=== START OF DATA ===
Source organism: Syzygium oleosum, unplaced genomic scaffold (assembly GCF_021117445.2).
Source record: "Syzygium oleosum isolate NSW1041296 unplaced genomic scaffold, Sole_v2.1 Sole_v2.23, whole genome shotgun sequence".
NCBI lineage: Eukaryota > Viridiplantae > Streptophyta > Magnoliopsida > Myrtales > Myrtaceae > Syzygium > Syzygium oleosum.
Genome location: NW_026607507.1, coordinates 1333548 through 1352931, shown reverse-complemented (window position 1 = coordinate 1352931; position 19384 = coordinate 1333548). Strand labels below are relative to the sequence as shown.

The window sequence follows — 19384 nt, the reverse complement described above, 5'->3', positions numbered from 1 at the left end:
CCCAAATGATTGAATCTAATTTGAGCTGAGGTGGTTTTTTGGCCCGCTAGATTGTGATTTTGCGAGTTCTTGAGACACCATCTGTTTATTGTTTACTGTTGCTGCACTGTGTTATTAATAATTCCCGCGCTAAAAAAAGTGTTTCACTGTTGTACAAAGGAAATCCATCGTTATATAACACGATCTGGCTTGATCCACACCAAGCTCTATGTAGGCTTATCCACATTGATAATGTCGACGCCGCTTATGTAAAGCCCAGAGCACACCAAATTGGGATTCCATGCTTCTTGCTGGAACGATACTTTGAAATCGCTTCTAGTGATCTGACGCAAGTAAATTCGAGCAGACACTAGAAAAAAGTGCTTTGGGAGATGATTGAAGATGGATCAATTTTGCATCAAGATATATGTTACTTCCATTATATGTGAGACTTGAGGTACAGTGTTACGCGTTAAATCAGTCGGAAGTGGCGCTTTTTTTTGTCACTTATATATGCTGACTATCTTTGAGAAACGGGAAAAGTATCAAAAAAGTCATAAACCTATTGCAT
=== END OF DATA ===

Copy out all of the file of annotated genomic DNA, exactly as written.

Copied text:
Source organism: Syzygium oleosum, unplaced genomic scaffold (assembly GCF_021117445.2).
Source record: "Syzygium oleosum isolate NSW1041296 unplaced genomic scaffold, Sole_v2.1 Sole_v2.23, whole genome shotgun sequence".
NCBI lineage: Eukaryota > Viridiplantae > Streptophyta > Magnoliopsida > Myrtales > Myrtaceae > Syzygium > Syzygium oleosum.
Genome location: NW_026607507.1, coordinates 1333548 through 1352931, shown reverse-complemented (window position 1 = coordinate 1352931; position 19384 = coordinate 1333548). Strand labels below are relative to the sequence as shown.

The window sequence follows — 19384 nt, the reverse complement described above, 5'->3', positions numbered from 1 at the left end:
CCCAAATGATTGAATCTAATTTGAGCTGAGGTGGTTTTTTGGCCCGCTAGATTGTGATTTTGCGAGTTCTTGAGACACCATCTGTTTATTGTTTACTGTTGCTGCACTGTGTTATTAATAATTCCCGCGCTAAAAAAAGTGTTTCACTGTTGTACAAAGGAAATCCATCGTTATATAACACGATCTGGCTTGATCCACACCAAGCTCTATGTAGGCTTATCCACATTGATAATGTCGACGCCGCTTATGTAAAGCCCAGAGCACACCAAATTGGGATTCCATGCTTCTTGCTGGAACGATACTTTGAAATCGCTTCTAGTGATCTGACGCAAGTAAATTCGAGCAGACACTAGAAAAAAGTGCTTTGGGAGATGATTGAAGATGGATCAATTTTGCATCAAGATATATGTTACTTCCATTATATGTGAGACTTGAGGTACAGTGTTACGCGTTAAATCAGTCGGAAGTGGCGCTTTTTTTTGTCACTTATATATGCTGACTATCTTTGAGAAACGGGAAAAGTATCAAAAAAGTCATAAACCTATTGCAT